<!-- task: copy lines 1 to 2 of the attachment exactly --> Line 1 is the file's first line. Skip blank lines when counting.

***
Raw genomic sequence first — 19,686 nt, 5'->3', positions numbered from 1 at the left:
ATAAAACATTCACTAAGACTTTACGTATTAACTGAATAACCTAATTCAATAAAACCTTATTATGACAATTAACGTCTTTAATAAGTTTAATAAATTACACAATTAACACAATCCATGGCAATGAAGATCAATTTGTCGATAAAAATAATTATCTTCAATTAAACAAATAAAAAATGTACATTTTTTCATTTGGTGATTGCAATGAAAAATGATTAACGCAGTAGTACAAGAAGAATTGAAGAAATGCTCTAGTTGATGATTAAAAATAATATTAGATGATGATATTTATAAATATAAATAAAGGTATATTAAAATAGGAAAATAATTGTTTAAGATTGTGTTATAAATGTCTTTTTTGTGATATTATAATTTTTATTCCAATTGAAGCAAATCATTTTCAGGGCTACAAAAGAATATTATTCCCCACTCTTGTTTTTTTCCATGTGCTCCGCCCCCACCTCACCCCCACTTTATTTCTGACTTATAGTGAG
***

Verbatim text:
Raw genomic sequence first — 19,686 nt, 5'->3', positions numbered from 1 at the left:
ATAAAACATTCACTAAGACTTTACGTATTAACTGAATAACCTAATTCAATAAAACCTTATTATGACAATTAACGTCTTTAATAAGTTTAATAAATTACACAATTAACACAATCCATGGCAATGAAGATCAATTTGTCGATAAAAATAATTATCTTCAATTAAACAAATAAAAAATGTACATTTTTTCATTTGGTGATTGCAATGAAAAATGATTAACGCAGTAGTACAAGAAGAATTGAAGAAATGCTCTAGTTGATGATTAAAAATAATATTAGATGATGATATTTATAAATATAAATAAAGGTATATTAAAATAGGAAAATAATTGTTTAAGATTGTGTTATAAATGTCTTTTTTGTGATATTATAATTTTTATTCCAATTGAAGCAAATCATTTTCAGGGCTACAAAAGAATATTATTCCCCACTCTTGTTTTTTTCCATGTGCTCCGCCCCCACCTCACCCCCACTTTATTTCTGACTTATAGTGAG